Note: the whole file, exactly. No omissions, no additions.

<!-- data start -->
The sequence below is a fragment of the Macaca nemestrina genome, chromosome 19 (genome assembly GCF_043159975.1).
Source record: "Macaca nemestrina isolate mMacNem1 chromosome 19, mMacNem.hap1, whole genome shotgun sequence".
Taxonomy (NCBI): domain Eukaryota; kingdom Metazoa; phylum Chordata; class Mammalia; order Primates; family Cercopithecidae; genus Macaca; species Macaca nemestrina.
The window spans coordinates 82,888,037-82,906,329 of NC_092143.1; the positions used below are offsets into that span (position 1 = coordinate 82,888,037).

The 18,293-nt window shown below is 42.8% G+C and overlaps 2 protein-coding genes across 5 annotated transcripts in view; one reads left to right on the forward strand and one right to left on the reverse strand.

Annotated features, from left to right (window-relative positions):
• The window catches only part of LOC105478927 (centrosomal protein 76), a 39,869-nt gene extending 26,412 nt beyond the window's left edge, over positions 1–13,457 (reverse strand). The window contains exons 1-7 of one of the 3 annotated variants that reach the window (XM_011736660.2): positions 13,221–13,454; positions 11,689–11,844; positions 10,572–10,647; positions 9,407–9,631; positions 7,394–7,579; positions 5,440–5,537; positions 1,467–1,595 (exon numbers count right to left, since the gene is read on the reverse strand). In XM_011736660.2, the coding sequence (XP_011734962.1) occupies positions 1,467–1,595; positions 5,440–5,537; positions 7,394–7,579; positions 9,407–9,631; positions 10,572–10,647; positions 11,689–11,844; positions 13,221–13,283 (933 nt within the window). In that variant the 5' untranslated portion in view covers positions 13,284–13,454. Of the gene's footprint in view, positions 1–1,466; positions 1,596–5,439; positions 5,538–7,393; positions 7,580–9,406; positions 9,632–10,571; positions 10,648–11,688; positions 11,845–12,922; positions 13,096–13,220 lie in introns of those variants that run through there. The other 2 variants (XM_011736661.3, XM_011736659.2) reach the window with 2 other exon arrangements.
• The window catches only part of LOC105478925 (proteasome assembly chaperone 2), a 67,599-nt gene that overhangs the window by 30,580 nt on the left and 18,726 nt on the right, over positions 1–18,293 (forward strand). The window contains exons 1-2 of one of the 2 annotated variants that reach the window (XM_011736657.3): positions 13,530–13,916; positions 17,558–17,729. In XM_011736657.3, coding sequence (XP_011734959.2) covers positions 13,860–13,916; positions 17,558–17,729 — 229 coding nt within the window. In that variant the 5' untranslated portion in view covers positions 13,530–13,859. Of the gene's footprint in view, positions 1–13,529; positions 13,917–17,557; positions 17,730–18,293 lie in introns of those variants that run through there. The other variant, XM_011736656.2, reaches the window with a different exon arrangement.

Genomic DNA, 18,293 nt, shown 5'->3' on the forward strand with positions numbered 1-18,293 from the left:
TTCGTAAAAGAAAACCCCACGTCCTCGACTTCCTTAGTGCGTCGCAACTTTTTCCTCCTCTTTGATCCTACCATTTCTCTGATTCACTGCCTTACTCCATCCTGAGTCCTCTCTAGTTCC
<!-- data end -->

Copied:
The sequence below is a fragment of the Macaca nemestrina genome, chromosome 19 (genome assembly GCF_043159975.1).
Source record: "Macaca nemestrina isolate mMacNem1 chromosome 19, mMacNem.hap1, whole genome shotgun sequence".
Taxonomy (NCBI): domain Eukaryota; kingdom Metazoa; phylum Chordata; class Mammalia; order Primates; family Cercopithecidae; genus Macaca; species Macaca nemestrina.
The window spans coordinates 82,888,037-82,906,329 of NC_092143.1; the positions used below are offsets into that span (position 1 = coordinate 82,888,037).

The 18,293-nt window shown below is 42.8% G+C and overlaps 2 protein-coding genes across 5 annotated transcripts in view; one reads left to right on the forward strand and one right to left on the reverse strand.

Annotated features, from left to right (window-relative positions):
• The window catches only part of LOC105478927 (centrosomal protein 76), a 39,869-nt gene extending 26,412 nt beyond the window's left edge, over positions 1–13,457 (reverse strand). The window contains exons 1-7 of one of the 3 annotated variants that reach the window (XM_011736660.2): positions 13,221–13,454; positions 11,689–11,844; positions 10,572–10,647; positions 9,407–9,631; positions 7,394–7,579; positions 5,440–5,537; positions 1,467–1,595 (exon numbers count right to left, since the gene is read on the reverse strand). In XM_011736660.2, the coding sequence (XP_011734962.1) occupies positions 1,467–1,595; positions 5,440–5,537; positions 7,394–7,579; positions 9,407–9,631; positions 10,572–10,647; positions 11,689–11,844; positions 13,221–13,283 (933 nt within the window). In that variant the 5' untranslated portion in view covers positions 13,284–13,454. Of the gene's footprint in view, positions 1–1,466; positions 1,596–5,439; positions 5,538–7,393; positions 7,580–9,406; positions 9,632–10,571; positions 10,648–11,688; positions 11,845–12,922; positions 13,096–13,220 lie in introns of those variants that run through there. The other 2 variants (XM_011736661.3, XM_011736659.2) reach the window with 2 other exon arrangements.
• The window catches only part of LOC105478925 (proteasome assembly chaperone 2), a 67,599-nt gene that overhangs the window by 30,580 nt on the left and 18,726 nt on the right, over positions 1–18,293 (forward strand). The window contains exons 1-2 of one of the 2 annotated variants that reach the window (XM_011736657.3): positions 13,530–13,916; positions 17,558–17,729. In XM_011736657.3, coding sequence (XP_011734959.2) covers positions 13,860–13,916; positions 17,558–17,729 — 229 coding nt within the window. In that variant the 5' untranslated portion in view covers positions 13,530–13,859. Of the gene's footprint in view, positions 1–13,529; positions 13,917–17,557; positions 17,730–18,293 lie in introns of those variants that run through there. The other variant, XM_011736656.2, reaches the window with a different exon arrangement.

Genomic DNA, 18,293 nt, shown 5'->3' on the forward strand with positions numbered 1-18,293 from the left:
TTCGTAAAAGAAAACCCCACGTCCTCGACTTCCTTAGTGCGTCGCAACTTTTTCCTCCTCTTTGATCCTACCATTTCTCTGATTCACTGCCTTACTCCATCCTGAGTCCTCTCTAGTTCC